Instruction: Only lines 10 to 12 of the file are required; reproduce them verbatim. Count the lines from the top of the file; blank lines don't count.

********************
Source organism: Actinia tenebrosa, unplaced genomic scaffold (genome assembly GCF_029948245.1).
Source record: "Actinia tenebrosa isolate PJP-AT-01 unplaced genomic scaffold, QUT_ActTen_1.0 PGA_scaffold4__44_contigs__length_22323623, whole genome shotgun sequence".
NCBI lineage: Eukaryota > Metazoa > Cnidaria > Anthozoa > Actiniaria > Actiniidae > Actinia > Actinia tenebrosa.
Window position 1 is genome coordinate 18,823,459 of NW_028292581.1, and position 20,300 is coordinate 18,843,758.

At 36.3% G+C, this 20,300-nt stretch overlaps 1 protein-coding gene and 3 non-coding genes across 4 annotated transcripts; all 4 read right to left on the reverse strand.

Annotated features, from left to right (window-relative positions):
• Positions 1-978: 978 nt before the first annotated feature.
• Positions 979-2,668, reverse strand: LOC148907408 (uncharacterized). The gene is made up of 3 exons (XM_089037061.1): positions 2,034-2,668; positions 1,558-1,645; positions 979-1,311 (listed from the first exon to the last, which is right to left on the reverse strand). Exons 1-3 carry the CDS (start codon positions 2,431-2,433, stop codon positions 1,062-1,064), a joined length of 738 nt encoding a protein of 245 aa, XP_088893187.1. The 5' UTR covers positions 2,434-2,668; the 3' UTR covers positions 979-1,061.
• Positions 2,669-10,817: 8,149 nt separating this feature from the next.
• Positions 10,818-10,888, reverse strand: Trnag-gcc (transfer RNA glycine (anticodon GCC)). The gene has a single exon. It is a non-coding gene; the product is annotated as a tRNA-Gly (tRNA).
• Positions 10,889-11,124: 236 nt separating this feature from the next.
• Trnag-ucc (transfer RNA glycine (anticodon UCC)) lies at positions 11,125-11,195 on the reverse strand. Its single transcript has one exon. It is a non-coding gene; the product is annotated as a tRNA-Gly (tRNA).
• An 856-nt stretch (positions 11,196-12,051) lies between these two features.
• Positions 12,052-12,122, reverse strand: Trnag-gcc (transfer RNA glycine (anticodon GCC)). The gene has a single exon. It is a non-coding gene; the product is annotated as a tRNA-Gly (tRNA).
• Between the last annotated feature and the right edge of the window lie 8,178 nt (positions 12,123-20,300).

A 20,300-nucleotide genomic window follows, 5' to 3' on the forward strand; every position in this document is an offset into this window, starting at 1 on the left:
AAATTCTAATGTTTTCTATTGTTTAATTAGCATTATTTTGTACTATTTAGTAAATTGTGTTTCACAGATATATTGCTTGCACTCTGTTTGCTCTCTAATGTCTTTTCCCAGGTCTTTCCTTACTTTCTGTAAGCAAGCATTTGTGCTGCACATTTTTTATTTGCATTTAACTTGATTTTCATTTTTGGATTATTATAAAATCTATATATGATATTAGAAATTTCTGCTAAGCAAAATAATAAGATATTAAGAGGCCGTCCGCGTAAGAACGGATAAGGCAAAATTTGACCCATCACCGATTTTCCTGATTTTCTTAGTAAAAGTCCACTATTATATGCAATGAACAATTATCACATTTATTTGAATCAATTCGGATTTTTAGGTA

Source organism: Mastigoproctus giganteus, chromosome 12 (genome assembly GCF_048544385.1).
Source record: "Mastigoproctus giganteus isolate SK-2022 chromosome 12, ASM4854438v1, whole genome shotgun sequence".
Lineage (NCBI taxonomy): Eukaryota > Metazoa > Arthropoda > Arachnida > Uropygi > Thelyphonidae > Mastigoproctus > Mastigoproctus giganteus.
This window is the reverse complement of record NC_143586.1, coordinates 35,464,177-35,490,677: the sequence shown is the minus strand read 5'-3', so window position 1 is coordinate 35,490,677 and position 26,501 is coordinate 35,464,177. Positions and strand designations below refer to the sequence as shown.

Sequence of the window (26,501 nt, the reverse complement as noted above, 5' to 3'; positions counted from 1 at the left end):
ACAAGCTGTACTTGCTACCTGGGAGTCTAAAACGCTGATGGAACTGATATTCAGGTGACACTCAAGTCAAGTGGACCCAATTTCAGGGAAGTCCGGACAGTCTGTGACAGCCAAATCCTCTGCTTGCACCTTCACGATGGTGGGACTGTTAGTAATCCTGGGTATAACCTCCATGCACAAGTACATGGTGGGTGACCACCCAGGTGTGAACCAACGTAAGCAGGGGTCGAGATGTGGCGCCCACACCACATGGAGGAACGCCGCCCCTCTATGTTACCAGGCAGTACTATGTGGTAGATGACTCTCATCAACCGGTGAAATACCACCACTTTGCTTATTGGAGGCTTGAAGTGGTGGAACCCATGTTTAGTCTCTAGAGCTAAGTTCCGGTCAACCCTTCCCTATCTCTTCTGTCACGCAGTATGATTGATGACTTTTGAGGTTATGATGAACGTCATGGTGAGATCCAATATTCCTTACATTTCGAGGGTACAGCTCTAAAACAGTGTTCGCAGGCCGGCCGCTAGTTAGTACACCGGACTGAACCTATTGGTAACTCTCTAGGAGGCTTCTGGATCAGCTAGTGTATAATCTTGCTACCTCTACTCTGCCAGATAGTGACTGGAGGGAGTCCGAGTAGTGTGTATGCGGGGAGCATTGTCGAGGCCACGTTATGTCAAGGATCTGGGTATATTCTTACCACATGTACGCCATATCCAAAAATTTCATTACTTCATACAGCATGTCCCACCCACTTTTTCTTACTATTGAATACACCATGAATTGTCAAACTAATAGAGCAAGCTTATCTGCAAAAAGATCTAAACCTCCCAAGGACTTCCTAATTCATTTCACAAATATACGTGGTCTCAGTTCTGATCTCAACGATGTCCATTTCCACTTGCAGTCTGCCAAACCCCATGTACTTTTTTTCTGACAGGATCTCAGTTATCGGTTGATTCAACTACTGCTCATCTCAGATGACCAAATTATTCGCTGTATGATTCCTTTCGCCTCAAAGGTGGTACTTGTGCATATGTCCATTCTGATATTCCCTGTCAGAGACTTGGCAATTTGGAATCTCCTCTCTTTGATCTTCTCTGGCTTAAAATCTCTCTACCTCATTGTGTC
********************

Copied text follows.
• Positions 10,818-10,888, reverse strand: Trnag-gcc (transfer RNA glycine (anticodon GCC)). The gene has a single exon. It is a non-coding gene; the product is annotated as a tRNA-Gly (tRNA).
• Positions 10,889-11,124: 236 nt separating this feature from the next.
• Trnag-ucc (transfer RNA glycine (anticodon UCC)) lies at positions 11,125-11,195 on the reverse strand. Its single transcript has one exon. It is a non-coding gene; the product is annotated as a tRNA-Gly (tRNA).